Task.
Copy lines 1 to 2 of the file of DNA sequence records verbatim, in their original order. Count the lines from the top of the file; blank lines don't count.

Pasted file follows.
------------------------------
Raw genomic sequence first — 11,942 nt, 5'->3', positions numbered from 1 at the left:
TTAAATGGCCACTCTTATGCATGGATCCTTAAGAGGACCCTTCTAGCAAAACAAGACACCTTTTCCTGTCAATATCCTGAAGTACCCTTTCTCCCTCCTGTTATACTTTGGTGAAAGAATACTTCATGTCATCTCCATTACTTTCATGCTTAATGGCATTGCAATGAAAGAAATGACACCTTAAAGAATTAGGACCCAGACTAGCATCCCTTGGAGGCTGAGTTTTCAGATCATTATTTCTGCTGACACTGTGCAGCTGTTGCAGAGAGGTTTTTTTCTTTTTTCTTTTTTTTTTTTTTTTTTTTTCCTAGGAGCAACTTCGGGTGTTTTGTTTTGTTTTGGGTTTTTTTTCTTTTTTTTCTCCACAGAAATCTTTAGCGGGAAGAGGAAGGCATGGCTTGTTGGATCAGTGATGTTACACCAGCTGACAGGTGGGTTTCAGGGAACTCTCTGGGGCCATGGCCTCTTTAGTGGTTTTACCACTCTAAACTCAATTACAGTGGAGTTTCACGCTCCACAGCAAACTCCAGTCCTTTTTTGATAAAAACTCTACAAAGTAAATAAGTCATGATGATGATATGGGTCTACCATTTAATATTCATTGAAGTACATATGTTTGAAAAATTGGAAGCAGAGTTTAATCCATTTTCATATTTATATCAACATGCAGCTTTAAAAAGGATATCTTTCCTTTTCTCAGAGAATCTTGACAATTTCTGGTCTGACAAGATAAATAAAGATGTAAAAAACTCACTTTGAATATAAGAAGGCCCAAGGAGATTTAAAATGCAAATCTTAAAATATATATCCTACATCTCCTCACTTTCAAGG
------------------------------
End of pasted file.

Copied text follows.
Raw genomic sequence first — 11,942 nt, 5'->3', positions numbered from 1 at the left:
TTAAATGGCCACTCTTATGCATGGATCCTTAAGAGGACCCTTCTAGCAAAACAAGACACCTTTTCCTGTCAATATCCTGAAGTACCCTTTCTCCCTCCTGTTATACTTTGGTGAAAGAATACTTCATGTCATCTCCATTACTTTCATGCTTAATGGCATTGCAATGAAAGAAATGACACCTTAAAGAATTAGGACCCAGACTAGCATCCCTTGGAGGCTGAGTTTTCAGATCATTATTTCTGCTGACACTGTGCAGCTGTTGCAGAGAGGTTTTTTTCTTTTTTCTTTTTTTTTTTTTTTTTTTTTCCTAGGAGCAACTTCGGGTGTTTTGTTTTGTTTTGGGTTTTTTTTCTTTTTTTTCTCCACAGAAATCTTTAGCGGGAAGAGGAAGGCATGGCTTGTTGGATCAGTGATGTTACACCAGCTGACAGGTGGGTTTCAGGGAACTCTCTGGGGCCATGGCCTCTTTAGTGGTTTTACCACTCTAAACTCAATTACAGTGGAGTTTCACGCTCCACAGCAAACTCCAGTCCTTTTTTGATAAAAACTCTACAAAGTAAATAAGTCATGATGATGATATGGGTCTACCATTTAATATTCATTGAAGTACATATGTTTGAAAAATTGGAAGCAGAGTTTAATCCATTTTCATATTTATATCAACATGCAGCTTTAAAAAGGATATCTTTCCTTTTCTCAGAGAATCTTGACAATTTCTGGTCTGACAAGATAAATAAAGATGTAAAAAACTCACTTTGAATATAAGAAGGCCCAAGGAGATTTAAAATGCAAATCTTAAAATATATATCCTACATCTCCTCACTTTCAAGG